Phishing sites are becoming more aggressive in creating authentic-looking login pages to mislead people into giving up their passwords and other sensitive information. The image below is designed to look like a reasonably standard login page; however it is one of the many examples of an effective phishing page.
By logging in to a phishing page with your Gmail address, you are effectively giving attackers access to your entire Google account without being aware of it already happening. This kind of phishing site has succeeded 45% of the time because:
• People are still unaware of the risks of clicking on links within emails
• The ability to tell a legitimate email from a scamming one is getting more difficult
• More often than not, there is no first line of defense that guards specifically against phishing
Google has recognized the need to increase the security of their users accounts which is why they’re recently launched Password Alert. It is a free, open-source Chrome extension that serves as an extra layer of protection for your Google and Google Apps for Work Accounts. Password Alert can be downloaded from the Chrome Web Store. After installation, it will show you a warning (see image below) should you type your Google password into a site that is not a recognized and legitimate Google sign-in page.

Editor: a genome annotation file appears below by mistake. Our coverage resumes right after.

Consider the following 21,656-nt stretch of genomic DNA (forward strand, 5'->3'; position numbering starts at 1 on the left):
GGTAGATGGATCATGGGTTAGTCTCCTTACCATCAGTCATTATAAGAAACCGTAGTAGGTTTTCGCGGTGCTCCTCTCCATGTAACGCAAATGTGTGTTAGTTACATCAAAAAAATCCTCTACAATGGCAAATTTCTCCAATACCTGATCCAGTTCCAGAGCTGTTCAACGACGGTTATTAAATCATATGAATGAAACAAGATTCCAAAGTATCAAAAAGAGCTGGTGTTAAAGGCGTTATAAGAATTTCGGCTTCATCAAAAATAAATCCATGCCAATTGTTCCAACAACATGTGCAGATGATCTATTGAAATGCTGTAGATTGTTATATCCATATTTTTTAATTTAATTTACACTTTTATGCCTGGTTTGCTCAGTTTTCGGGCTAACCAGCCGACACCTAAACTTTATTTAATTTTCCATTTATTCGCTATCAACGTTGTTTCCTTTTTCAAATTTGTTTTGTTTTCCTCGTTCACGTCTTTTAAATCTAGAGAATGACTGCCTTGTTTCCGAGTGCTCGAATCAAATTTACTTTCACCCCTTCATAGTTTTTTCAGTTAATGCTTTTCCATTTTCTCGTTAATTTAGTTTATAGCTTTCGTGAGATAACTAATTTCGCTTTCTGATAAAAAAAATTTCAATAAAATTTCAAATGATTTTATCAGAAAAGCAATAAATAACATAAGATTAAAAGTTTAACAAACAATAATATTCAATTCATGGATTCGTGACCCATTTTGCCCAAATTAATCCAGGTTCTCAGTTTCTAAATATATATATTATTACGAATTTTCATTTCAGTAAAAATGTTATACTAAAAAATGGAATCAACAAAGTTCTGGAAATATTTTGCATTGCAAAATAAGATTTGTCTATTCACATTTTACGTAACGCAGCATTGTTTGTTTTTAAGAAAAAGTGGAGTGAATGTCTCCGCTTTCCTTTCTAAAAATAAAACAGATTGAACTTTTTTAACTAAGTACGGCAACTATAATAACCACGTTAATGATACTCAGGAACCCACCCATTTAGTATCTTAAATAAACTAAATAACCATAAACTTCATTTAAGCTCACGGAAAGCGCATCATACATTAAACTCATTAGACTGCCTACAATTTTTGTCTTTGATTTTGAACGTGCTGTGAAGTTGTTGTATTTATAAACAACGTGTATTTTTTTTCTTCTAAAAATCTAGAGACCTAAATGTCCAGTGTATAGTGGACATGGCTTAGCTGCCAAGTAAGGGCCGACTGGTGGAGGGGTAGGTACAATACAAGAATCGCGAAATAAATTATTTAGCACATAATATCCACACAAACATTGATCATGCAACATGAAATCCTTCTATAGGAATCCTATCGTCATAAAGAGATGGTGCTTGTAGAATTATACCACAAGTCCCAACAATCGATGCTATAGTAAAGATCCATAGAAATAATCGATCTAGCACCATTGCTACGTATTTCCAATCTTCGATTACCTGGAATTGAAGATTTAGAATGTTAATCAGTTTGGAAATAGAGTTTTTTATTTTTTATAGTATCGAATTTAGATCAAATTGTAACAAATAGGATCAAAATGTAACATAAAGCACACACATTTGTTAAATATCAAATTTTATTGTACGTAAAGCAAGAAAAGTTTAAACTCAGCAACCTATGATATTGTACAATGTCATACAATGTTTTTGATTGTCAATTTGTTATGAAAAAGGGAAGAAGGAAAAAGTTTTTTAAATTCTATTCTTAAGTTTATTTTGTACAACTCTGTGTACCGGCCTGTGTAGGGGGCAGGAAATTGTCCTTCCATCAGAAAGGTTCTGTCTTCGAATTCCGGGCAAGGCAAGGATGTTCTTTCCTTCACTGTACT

This warning serves a dual purpose – it protects Google account holders from phishing attacks and additionally, it promotes the use of different passwords for different sites which is one of the many security best practices that helps prevent phishing and hacking from happening.
How Password Alert Works
The minute you install Password Alert, you will be asked to sign in to your Google Account. Chrome will then remember the “scrambled” version of your password. It is important to note that Chrome only remembers this sensitive information for security reasons and does not share it with anyone. In any event that you type your Google login credentials into a website that is not a legitimate Google sign-in page, a notice like the one pictured above will appear which informs you that your account is at risk of being phished. Should you get this notice, protect yourself by immediately updating your password to prevent any phishing or hacking of your account.
What this means in the Workplace
Recently, there have been an increased number of instances wherein workplace productivity and resources are put in risk because of phishing emails and other malicious software. Installing Password Alert along with whatever security measures your workplace has in place increases the chances of preventing and catching phishing and malware attacks.